Agricultural lawyer Terence Centner’s focus on current issues and his cultivation of thoughtful debate have made him a favorite instructor at the University of Georgia College of Agricultural and Environmental Sciences. This fall, his engaging teaching style won him national recognition. The Association of Public and Land-grant Universities (APLU), the U.S. Department of Agriculture and the American Association of State Colleges and Universities recognized Centner with a National Excellence in College and University Teaching Award for Food and Agricultural Sciences. Centner received the award at the 128th APLU Annual Meeting, held Nov. 15-17, 2015, in Indianapolis, Indiana. The Excellence in College and University Teaching Awards for Food and Agricultural Sciences recognize faculty members who maintain outstanding scholarship, exemplary pedagogy and dedication to instruction. Only two national awards were given this year. The other award went to Garey A. Fox, professor and Buchanan Endowed Chair in Biosystems and Agricultural Engineering at Oklahoma State University. “To be recognized as one of the top teachers out of all the American colleges of food, agriculture, natural resources, human sciences and related fields is a tremendous honor,” said Josef Broder, interim dean and director for CAES. “Dr. Centner’s dedication to teaching excellence and his personal commitment to student success are most appreciated by the college and university.” Since joining the faculty of UGA in 1982, Centner has won several accolades for his teaching, including a 2004 UGA Gamma Sigma Delta Senior Faculty Award, a 2007 UGA Student Government Teaching Award, a 2014 CAES D.W. Brooks Award for Excellence in Teaching and membership in the UGA Teaching Academy. Centner is also the recipient of an Alexander von Humboldt Stiftung Research Fellowship, the 2014 American Agricultural Law Association Distinguished Service Award and the 2007 CAES D.W. Brooks Award for Excellence in Research. He served as Fulbright Fellow at the University of Mannheim in Germany from 2002 to 2003 and as Fulbright Visiting Professor at the University of Aberdeen in Scotland this year. Centner’s teaching focuses on engaging students through rigorous reading assignments, discussion and exercises. He employs the Socratic method in his agricultural and environmental law classes, which require students to learn how to formulate responses to questions, observe how others handle challenging inquiries and prepare themselves for their future careers. A leader in curriculum development, Centner proposed and helped to develop three majors, three minors and one certificate, as well as accelerated bachelor’s and master’s degree programs. He has presented seminars at 27 foreign universities. Centner is a founding member of a planning subcommittee that developed an online agricultural and environmental law certificate program for AG*IDEA, a national consortium offering online programs. He is a national expert in agricultural and environmental law. The trademark protection for Georgia’s Vidalia onions resulted from his research efforts. He earned a bachelor’s degree from Cornell University, Juris Doctor degree from State University of New York at Buffalo and a Master of Laws degree from the University of Arkansas. “Educating students and inspiring young minds is at the very heart of the public universities’ mission,” said Ian Maw, vice president of food, agriculture and natural resources at APLU. “The impact that educators have on their students can last a lifetime, and these awardees have helped their students realize their aspirations and serve as an inspiration to fellow educators.” (The Association of Public and Land-grant Universities contributed to this release.)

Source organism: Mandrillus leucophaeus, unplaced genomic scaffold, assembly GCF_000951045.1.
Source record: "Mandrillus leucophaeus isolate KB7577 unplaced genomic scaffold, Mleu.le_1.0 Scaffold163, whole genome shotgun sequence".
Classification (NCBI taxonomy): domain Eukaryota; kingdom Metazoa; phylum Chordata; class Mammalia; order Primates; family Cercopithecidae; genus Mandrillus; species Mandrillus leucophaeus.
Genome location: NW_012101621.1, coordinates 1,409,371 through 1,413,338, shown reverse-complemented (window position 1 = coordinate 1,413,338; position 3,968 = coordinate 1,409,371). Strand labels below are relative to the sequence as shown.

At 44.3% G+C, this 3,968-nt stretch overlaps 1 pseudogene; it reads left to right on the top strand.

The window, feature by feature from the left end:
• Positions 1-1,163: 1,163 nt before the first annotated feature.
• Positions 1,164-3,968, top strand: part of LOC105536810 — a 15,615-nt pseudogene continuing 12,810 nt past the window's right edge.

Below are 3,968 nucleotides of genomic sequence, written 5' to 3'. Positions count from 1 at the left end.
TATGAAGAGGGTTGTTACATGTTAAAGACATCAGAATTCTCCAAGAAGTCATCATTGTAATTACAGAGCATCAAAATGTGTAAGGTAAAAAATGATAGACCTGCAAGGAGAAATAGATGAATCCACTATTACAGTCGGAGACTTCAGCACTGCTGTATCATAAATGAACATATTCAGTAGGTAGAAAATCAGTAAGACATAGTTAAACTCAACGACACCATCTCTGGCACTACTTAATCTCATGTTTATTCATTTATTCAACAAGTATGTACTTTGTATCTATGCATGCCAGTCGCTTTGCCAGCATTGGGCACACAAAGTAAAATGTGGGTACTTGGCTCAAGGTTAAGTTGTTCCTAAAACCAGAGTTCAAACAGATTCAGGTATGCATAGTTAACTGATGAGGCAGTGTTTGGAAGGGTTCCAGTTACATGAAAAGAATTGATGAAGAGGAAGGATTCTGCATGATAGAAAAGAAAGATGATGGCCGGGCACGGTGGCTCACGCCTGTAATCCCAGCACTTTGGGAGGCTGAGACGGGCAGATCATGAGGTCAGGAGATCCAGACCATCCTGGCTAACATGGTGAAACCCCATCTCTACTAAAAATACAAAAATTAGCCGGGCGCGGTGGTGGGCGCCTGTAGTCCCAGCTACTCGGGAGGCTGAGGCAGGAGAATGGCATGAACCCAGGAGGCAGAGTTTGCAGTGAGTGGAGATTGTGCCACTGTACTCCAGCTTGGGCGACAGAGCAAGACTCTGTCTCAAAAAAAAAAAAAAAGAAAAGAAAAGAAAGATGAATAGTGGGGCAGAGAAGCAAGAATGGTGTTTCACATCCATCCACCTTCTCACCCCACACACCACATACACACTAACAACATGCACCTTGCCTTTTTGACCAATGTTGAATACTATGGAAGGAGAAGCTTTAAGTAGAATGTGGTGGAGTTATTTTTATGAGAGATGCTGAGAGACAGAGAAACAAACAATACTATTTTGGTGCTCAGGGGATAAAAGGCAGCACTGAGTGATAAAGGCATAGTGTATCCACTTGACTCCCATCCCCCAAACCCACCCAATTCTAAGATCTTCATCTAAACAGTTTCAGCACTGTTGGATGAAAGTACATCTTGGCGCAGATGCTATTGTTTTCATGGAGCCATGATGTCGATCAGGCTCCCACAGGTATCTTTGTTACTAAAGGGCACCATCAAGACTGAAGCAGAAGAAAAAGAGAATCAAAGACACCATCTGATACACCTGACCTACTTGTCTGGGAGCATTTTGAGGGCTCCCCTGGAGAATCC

In the aftermath of World War I, with a nationwide food shortage raging, the doors of the University of Georgia were opened to women.Ultimately, the demand for technically trained female teachers and home demonstration agents dissolved the resistance to women enrolling at UGA.A bachelor’s degree for women was approved within the Division of Home Economics, part of the UGA College of Agriculture, in February 1918, and the first 12 female students enrolled that September.Championed by College of Agriculture President Andrew Soule, the Division of Home Economics eventually became the College of Family and Consumer Sciences (FACS).The college now has an alumni base of almost 20,000 and is celebrating its centennial throughout 2018.“Those women who went before us were driven to learn and understand more, to do more with their education and to contribute more to improving the lives of others,” FACS Dean Linda Kirk Fox said.One of the key features of the centennial celebration is the launch of a special website, www.fcs.uga.edu/centennial, that includes timelines, oral histories, and photos and biographies of the “FACS 100 Centennial Honorees,” people who brought strength and commitment to the ideals of the profession.They were nominated and selected by a committee of faculty, staff, alumni and students.The Centennial Honorees, along with members of the Honor Hall of Recognition, the highest honor given by the college, will be celebrated at the “FACS 100 Gala: A Centennial Celebration,” on Saturday, Feb. 24, 2018, at The Classic Center in Athens, Georgia.“I am proud to join with others in recognizing these individuals who have embraced and influenced the ideals to which our college aspires, including student-centered education, research to improve the human condition, generosity and a spirit of public service,” Fox said. “All of the Centennial Honorees and the members of the Honor Hall of Recognition are to be applauded for their contributions to our success.”Several of the honorees have long ties to UGA Cooperative Extension, including current faculty members Elizabeth Andress and Judy Harrison and former 4-H and Morgan County Extension Coordinator Carolyn Ainslie.Honorees even hail from the same family. Ava Rodgers, former housing specialist and U.S. Department of Agriculture deputy administrator for home economics and human nutrition, was selected along with her nephew, Tom Rodgers, former director of Georgia 4-H and UGA Extension director of county operations.You can review the bios of the honorees at www.fcs.uga.edu/centennial/facs_100_honorees.The honorees also will be recognized in the 140-page pictorial history book, “Enriching Lives: Family and Consumer Sciences at UGA,” which will be published this summer.“The partnership between the College of Agricultural and Environmental Sciences and the College of Family and Consumer Sciences to engage the university with the people of Georgia is unique,” said Don Bower, a retired Extension human development specialist and one of the Centennial Honorees. “State and local faculty from both colleges work together closely to discern local needs and to deliver practical, research-based information to improve the lives of individuals, families and communities. This partnership has proven successful for the last 100 years and continues today with Georgia as a national leader in Cooperative Extension engagement.”